Reduction to Practice
Note I said conception was only a “a hopeful best guess “ at how the invention could be practiced. It’s perfectly possible to get a patent based on something that seems to work on paper.
A few of my own have been “paper patents” of this sort, where I or my employer just didn’t have the resources to test it out, or they decided not to bother. For example, my “Composition for Radiation Shielding,” conceived while I worked in a nuclear lab, is just a “paper patent” since the Department of Energy declined to furnish the depleted uranium I’d have needed to build and check it out.
Where possible, of course it’s best to try out your invention and make sure it works. Not only does this give you more ammunition for defending the claims but also, in actually building a machine or carrying out a process, you’ll zero in on the “best” way (the “preferred embodiment,” in patent-speak) or even find more than one. The more options you describe in the application, the harder it will be for a competitor to work around it and the stronger your patent will be.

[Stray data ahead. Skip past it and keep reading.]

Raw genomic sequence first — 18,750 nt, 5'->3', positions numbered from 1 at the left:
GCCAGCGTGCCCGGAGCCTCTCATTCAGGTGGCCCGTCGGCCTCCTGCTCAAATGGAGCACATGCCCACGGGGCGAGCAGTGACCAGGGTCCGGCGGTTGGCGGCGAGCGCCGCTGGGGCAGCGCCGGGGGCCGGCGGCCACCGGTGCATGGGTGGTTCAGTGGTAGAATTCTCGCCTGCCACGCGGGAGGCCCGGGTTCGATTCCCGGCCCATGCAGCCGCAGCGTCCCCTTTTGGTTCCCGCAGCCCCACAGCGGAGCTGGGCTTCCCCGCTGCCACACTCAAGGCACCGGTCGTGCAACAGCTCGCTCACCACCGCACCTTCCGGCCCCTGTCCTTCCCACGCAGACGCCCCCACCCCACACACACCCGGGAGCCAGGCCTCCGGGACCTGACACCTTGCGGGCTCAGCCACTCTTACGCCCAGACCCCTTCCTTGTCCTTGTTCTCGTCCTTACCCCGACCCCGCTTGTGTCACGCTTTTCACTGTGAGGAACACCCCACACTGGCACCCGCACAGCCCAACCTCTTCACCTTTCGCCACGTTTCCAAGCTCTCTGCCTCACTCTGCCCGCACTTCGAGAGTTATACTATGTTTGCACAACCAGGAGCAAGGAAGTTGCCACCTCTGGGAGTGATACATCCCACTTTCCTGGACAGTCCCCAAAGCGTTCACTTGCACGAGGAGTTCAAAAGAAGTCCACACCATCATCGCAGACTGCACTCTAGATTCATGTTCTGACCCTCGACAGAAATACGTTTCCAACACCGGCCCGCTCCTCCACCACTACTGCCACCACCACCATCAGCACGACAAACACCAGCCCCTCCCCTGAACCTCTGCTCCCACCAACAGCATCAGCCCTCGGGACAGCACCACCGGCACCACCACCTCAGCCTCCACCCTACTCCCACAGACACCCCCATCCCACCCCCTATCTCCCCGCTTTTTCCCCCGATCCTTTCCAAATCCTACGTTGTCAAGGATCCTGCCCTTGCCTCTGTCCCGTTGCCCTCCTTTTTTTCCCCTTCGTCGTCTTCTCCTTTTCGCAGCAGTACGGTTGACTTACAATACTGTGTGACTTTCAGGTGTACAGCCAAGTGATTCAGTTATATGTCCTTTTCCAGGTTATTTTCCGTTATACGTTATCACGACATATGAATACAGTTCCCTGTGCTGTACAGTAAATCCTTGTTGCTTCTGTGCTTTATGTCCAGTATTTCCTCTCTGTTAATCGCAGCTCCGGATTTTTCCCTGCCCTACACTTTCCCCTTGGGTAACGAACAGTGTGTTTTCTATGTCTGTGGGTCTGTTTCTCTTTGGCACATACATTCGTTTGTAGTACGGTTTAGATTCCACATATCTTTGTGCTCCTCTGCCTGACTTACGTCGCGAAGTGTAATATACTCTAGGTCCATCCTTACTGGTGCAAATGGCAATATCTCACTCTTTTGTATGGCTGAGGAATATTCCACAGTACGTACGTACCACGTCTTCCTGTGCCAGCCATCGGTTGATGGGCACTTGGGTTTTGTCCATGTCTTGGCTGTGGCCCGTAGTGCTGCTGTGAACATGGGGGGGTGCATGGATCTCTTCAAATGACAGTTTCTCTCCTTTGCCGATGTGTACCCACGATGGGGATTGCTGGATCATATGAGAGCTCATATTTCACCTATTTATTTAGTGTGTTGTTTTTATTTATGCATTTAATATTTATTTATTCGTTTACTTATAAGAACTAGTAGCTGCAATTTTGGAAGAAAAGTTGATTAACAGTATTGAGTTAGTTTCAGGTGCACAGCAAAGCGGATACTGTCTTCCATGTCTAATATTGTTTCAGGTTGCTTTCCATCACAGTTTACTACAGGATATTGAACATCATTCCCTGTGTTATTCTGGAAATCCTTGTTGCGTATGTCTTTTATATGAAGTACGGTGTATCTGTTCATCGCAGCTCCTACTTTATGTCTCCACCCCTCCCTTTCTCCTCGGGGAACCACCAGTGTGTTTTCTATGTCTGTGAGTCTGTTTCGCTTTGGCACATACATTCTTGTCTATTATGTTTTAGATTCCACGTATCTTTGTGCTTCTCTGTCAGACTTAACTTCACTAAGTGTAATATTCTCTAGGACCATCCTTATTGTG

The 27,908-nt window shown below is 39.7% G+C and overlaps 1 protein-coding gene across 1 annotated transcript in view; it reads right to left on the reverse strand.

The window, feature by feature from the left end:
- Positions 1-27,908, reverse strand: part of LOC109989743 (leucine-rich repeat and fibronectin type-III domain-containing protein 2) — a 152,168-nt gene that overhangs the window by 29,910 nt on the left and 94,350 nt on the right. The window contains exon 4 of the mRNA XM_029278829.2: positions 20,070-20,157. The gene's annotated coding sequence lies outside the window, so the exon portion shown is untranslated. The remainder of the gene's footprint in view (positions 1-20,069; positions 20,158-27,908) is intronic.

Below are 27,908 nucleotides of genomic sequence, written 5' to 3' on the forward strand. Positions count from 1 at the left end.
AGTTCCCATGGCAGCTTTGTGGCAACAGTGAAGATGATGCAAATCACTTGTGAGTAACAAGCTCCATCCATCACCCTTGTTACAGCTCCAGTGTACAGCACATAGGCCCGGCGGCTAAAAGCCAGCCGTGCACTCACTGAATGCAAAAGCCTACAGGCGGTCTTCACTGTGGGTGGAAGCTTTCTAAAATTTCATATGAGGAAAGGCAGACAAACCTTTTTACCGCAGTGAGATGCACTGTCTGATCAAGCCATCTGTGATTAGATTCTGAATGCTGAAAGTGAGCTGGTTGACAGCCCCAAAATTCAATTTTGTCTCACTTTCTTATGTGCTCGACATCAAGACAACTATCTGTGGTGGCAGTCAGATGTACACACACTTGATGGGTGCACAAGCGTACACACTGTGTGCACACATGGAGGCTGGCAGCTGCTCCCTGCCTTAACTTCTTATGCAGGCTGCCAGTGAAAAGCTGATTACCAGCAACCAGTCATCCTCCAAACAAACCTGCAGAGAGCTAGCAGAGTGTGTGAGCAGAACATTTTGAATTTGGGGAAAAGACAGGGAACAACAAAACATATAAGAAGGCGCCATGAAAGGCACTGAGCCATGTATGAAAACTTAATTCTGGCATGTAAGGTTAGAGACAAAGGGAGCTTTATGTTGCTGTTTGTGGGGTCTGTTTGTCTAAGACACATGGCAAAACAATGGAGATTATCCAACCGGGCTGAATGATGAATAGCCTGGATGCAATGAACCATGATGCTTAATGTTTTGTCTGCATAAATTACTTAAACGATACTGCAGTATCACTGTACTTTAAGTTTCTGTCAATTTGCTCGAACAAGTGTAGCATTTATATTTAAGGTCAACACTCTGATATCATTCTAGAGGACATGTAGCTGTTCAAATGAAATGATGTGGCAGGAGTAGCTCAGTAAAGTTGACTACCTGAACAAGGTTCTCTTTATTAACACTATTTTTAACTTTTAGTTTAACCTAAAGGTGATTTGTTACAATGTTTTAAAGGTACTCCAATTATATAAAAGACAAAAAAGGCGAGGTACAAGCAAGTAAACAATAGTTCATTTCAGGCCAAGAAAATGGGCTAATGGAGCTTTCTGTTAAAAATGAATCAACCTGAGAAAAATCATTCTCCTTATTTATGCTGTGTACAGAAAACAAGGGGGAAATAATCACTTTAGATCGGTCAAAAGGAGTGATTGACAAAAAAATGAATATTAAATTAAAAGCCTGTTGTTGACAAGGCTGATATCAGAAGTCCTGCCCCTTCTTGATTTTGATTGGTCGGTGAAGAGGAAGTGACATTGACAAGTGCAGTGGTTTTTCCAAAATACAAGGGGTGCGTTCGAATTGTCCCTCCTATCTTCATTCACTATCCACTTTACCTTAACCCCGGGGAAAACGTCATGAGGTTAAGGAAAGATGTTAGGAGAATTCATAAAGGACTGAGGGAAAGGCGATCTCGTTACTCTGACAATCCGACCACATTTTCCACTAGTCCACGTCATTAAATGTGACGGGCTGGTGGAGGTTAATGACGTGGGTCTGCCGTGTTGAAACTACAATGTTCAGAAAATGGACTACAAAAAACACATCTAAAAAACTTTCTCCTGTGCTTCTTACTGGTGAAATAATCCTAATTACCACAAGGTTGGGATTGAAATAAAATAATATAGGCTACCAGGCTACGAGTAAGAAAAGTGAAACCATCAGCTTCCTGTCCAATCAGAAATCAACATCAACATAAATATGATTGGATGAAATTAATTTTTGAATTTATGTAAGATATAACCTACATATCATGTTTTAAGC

VentorBridge specializes in benchtop-scale reduction to practice. What this means is, we’ll provide you with a tabletop-sized (or smaller) working model of the invention if we can. In addition to proving it works and hopefully identifying one or more preferred embodiments, this can be a valuable tool for raising money. Investors tend to be “show-me” types, and one real, working apparatus you can bring into a conference room is often better than reams of handouts or megabytes of PowerPoint slides.
Unfortunately, there are some areas in which we just don’t have the equipment or expertise for a complete reduction to practice. Most of those areas are listed here. Even so, we can often do a partial reduction using less hazardous or highly-regulated materials.